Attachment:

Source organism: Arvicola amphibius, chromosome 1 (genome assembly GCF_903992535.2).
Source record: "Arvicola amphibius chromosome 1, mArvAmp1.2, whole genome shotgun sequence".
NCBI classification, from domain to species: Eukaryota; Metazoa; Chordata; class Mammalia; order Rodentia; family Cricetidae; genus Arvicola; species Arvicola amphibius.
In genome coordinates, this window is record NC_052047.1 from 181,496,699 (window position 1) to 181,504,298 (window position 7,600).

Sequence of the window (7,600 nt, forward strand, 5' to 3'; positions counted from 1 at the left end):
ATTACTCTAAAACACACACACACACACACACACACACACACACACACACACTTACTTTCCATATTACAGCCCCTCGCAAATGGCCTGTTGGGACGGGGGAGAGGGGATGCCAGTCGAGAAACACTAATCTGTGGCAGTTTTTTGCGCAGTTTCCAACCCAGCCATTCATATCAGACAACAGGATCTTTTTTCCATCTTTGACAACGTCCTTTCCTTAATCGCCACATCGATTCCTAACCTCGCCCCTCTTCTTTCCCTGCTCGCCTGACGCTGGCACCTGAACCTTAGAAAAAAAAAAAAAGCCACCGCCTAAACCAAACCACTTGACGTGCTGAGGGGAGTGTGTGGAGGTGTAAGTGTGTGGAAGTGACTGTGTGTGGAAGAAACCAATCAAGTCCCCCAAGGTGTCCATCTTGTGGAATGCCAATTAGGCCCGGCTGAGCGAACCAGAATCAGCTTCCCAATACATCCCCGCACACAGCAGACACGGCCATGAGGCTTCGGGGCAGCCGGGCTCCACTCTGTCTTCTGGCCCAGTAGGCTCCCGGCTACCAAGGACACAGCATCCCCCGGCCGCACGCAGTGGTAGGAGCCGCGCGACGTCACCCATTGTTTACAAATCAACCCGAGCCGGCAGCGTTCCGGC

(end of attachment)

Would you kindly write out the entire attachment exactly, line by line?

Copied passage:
Source organism: Arvicola amphibius, chromosome 1 (genome assembly GCF_903992535.2).
Source record: "Arvicola amphibius chromosome 1, mArvAmp1.2, whole genome shotgun sequence".
NCBI classification, from domain to species: Eukaryota; Metazoa; Chordata; class Mammalia; order Rodentia; family Cricetidae; genus Arvicola; species Arvicola amphibius.
In genome coordinates, this window is record NC_052047.1 from 181,496,699 (window position 1) to 181,504,298 (window position 7,600).

Sequence of the window (7,600 nt, forward strand, 5' to 3'; positions counted from 1 at the left end):
ATTACTCTAAAACACACACACACACACACACACACACACACACACACACACTTACTTTCCATATTACAGCCCCTCGCAAATGGCCTGTTGGGACGGGGGAGAGGGGATGCCAGTCGAGAAACACTAATCTGTGGCAGTTTTTTGCGCAGTTTCCAACCCAGCCATTCATATCAGACAACAGGATCTTTTTTCCATCTTTGACAACGTCCTTTCCTTAATCGCCACATCGATTCCTAACCTCGCCCCTCTTCTTTCCCTGCTCGCCTGACGCTGGCACCTGAACCTTAGAAAAAAAAAAAAAGCCACCGCCTAAACCAAACCACTTGACGTGCTGAGGGGAGTGTGTGGAGGTGTAAGTGTGTGGAAGTGACTGTGTGTGGAAGAAACCAATCAAGTCCCCCAAGGTGTCCATCTTGTGGAATGCCAATTAGGCCCGGCTGAGCGAACCAGAATCAGCTTCCCAATACATCCCCGCACACAGCAGACACGGCCATGAGGCTTCGGGGCAGCCGGGCTCCACTCTGTCTTCTGGCCCAGTAGGCTCCCGGCTACCAAGGACACAGCATCCCCCGGCCGCACGCAGTGGTAGGAGCCGCGCGACGTCACCCATTGTTTACAAATCAACCCGAGCCGGCAGCGTTCCGGC